A reindeer-breeding Sámi girl who is exposed to the racism of the 1930's at her boarding school, starts dreaming of another life. But to achieve it, she has to become someone else and break all ties with her family and culture.
Lene Cecilia Sparrok,
Mia Erika Sparrok,
This documentary follows the story of young men from North Korea, who are learning and studying in the 1950s in the German Democratic Republic. There they are falling in love with German ... See full summary »
Wacken is not only the name of a small town in the very north of Germany. Every year the largest Heavy Metal festival in Europe is held in that little town counting 1.800 inhabitants. For five days, thousands of freaked out people with long hair and black clothes invade the town to celebrate "W:O:A", "Wacken Open Air".
The film is supposed to be a portrait of the lives of the people from Wacken, what they do for living and how they think about these five days when more than 60.000 (75.000 in 2007) long haired, evil looking "metalheadz" conquer their small untouched world. As I said, it is supposed to be....
The film leaves me with many unused possibilities. Example: There is a girl and her grandmother living in Wacken. Granny tells us about how she was forced to leave Prussia in WW2 and how she came to live in Wacken. In the next scene we see her praying before going to bed, her granddaughter tells us, that she is a very religious woman and she doesn't think very well about the festival and the people. But granny herself is never asked for her opinion by the director.
What do these old people think about rock music and heavy metal? Why does granny find it so bad? What are her worries? What are her fears? What image does she have of all the black clothed people shaking their heads to music that tells stories of murder and blood? The film doesn't ask enough questions.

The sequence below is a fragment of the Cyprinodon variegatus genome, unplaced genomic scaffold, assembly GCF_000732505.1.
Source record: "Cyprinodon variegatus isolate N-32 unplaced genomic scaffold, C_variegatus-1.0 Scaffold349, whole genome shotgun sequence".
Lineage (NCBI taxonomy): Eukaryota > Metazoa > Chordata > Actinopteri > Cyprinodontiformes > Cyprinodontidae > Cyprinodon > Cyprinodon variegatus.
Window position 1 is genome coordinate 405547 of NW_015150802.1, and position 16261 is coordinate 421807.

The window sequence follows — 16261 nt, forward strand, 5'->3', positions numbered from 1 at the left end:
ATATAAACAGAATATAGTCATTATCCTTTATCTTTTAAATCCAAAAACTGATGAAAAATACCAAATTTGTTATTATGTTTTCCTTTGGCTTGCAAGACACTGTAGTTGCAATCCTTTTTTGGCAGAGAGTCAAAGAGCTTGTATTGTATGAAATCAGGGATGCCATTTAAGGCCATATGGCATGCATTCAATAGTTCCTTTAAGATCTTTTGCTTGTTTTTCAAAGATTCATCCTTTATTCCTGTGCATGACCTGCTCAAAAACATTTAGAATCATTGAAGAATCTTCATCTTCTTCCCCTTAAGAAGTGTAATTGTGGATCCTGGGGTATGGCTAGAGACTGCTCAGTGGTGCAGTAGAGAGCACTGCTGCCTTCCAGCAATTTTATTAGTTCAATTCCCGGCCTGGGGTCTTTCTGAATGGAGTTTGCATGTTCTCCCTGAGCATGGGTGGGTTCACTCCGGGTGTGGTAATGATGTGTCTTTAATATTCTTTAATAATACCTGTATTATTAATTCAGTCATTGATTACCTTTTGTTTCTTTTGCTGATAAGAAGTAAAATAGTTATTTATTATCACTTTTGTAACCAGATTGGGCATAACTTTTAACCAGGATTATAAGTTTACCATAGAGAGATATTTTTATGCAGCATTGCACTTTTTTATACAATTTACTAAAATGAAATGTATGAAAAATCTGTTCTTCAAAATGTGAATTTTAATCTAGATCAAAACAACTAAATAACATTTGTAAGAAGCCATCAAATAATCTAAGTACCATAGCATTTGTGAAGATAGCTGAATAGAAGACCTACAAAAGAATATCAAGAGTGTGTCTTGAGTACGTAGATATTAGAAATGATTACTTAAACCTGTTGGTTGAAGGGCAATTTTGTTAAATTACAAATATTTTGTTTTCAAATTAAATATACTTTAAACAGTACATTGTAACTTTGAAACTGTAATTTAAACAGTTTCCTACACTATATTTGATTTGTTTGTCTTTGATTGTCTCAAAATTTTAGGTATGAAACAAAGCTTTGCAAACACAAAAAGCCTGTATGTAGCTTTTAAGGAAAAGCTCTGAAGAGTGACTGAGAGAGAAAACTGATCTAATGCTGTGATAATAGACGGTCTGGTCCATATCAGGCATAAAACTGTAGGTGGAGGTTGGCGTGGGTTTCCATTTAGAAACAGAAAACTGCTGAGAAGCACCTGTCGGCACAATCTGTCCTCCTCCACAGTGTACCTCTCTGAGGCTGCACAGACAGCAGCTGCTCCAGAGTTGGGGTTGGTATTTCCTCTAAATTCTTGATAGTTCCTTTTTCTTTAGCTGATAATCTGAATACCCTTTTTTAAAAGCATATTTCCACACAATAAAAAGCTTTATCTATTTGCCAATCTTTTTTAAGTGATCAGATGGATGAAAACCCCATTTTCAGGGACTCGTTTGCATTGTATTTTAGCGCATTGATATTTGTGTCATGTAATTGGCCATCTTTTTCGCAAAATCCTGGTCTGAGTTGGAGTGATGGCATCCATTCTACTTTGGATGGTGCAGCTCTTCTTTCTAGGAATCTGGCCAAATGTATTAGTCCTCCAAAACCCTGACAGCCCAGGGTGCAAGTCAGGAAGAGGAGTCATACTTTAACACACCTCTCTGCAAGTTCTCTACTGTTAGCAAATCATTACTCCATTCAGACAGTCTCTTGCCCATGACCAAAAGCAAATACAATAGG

We get to know many people from the village, but we get to know the surface. The director simply doesn't ask enough questions, she just lets the people talk. Talk about their jobs, their lives as farmers, the stories of their weddings.
But that's nothing special. If I want to hear stories about being forced to walk from Prussia to Germany during WW2, I go visit my grandma. If I want to hear stories about farming, I watch TV-documentaries.
The film is called "Full Metal village", but it makes one mistake: It doesn't confront the village with the metal at all. The special thing about Wacken is the people from that small village being confronted with the biggest metal festival in Europe. Wacken is an average German village with average German people who have average jobs and average hobbies, the film shows the everyday life in an average German village. I don't want to hear stories of their cows and what the difference between a cow and a calf is. I want to know: What do these average farmers think about the festival?
The film didn't give any interesting answers. Because it didn't ask any questions at all.
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